You may be wondering how a federal trade reporting regime would impact trade reporting regimes in provinces that are not cooperating jurisdiction. Good question! Will these provincial authorities recognize or exempt any CMRA designated trade repository?  Will the federal regulation override the provincial where there is overlap?

We will have to wait and see.

Confidentiality of Information

There are some interesting provisions regarding disclosure of information in the CMRA.    Various types of market participants (e.g. trade repositories, clearing organizations, dealers, SROs) “may” disclose “personal” information to the CMRA if the purpose of the disclosure is for the administration of the CMSA or assisting in the administration of capital markets or financial legislation in Canada or elsewhere. This wording is odd considering the fact that market participants would not necessarily know whether the disclosure met the purpose of assisting in the administration of the CMSA or other legislation. The CMRA will have a general obligation to keep non-public information it acquires confidential.  There are a number of very broad exceptions though, including:

  • disclosure to law enforcement agencies if the disclosure is not otherwise prohibited by law;  
  • disclosure in an aggregated form from which is it “not possible” to ascertain information relating to any identifiable person is permitted;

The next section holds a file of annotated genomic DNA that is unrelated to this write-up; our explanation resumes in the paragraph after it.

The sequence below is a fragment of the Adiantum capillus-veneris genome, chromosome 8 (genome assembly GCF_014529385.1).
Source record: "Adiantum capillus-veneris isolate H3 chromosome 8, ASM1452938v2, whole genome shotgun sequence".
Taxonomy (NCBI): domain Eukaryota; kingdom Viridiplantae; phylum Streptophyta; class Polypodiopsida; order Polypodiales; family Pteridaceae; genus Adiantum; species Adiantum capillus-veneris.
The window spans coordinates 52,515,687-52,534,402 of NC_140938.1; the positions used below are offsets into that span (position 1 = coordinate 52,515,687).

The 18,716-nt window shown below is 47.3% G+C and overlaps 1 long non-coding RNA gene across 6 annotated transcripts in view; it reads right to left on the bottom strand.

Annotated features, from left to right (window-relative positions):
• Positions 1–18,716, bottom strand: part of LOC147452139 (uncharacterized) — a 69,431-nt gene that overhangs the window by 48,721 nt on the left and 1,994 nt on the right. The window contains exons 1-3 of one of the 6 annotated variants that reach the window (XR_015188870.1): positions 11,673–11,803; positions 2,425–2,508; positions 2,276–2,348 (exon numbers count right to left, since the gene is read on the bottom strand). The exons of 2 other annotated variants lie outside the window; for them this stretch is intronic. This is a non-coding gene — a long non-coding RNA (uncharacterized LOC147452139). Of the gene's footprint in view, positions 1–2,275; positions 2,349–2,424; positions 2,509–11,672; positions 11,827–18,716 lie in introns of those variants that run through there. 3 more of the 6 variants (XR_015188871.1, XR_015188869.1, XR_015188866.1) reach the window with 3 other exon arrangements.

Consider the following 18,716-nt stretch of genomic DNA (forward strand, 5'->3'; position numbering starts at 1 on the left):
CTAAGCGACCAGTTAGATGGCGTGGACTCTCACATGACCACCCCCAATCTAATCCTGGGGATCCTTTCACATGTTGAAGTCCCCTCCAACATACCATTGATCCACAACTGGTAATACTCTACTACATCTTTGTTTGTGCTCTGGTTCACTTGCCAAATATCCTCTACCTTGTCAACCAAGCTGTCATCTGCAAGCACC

• information the CMRA obtains may be disclosed if it is consistent with the purposes for which the information was obtained or the CMRA considers that the public interest in disclosure outweighs any private interest in keeping it confidential; and  
  • the Chief Regulator (the CEO of CMRA’s regulatory division) may disclose information to financial regulatory authorities, trading facilities, clearing houses, designated trade repositories, SRO or government or regulatory authorities in Canada or elsewhere if for the purpose of promoting and protecting the stability and integrity of Canada’s financial system through the management of systemic risk related to capital markets or assisting in the administration of capital markets or financial legislation in Canada or elsewhere or to anyone else in exceptional circumstances.

There is no provision that expressly absolves a person from its legal obligations to maintain confidentiality so as to allow disclosure of the information to a trade repository or the CMRA. 

Regulation of Market Infrastructure Entities 

The CMRA has authority (in consultation with the Chief Regulator) to designate various types of market infrastructure, participants, products as systemically important (or practices as systemically risky) and to regulate them once designated.  These powers exist with respect to:

  • Trading facilities [facilitates trading in securities or derivatives by matching orders from multiple buyers and sellers];  
  • Clearing houses for derivatives or securities;  
  • Benchmarks [make note – fairly widely defined];  
  • Capital markets intermediaries [e.g. dealers in derivatives or securities, underwriters, pension funds, investment managers, investment funds and others whose primary purpose is to invest money provided by their securityholders];  
  • Products [classes of securities or derivatives]; and
  • Practices.

In making the order, the CMRA must consider a number of factors that vary depending on the type of order, but which are similar and relate to the risks to capital markets that they pose, the concentration of market activity they represent, the availability of substitutes, the volume of business, the number of participants and their exposure, interdependencies and relationships and any other risk related factors.  Prior to making the order, the CMRA must inform the Council of Ministers of the intention to make the order and give the involved or affected entities an opportunity to make representations.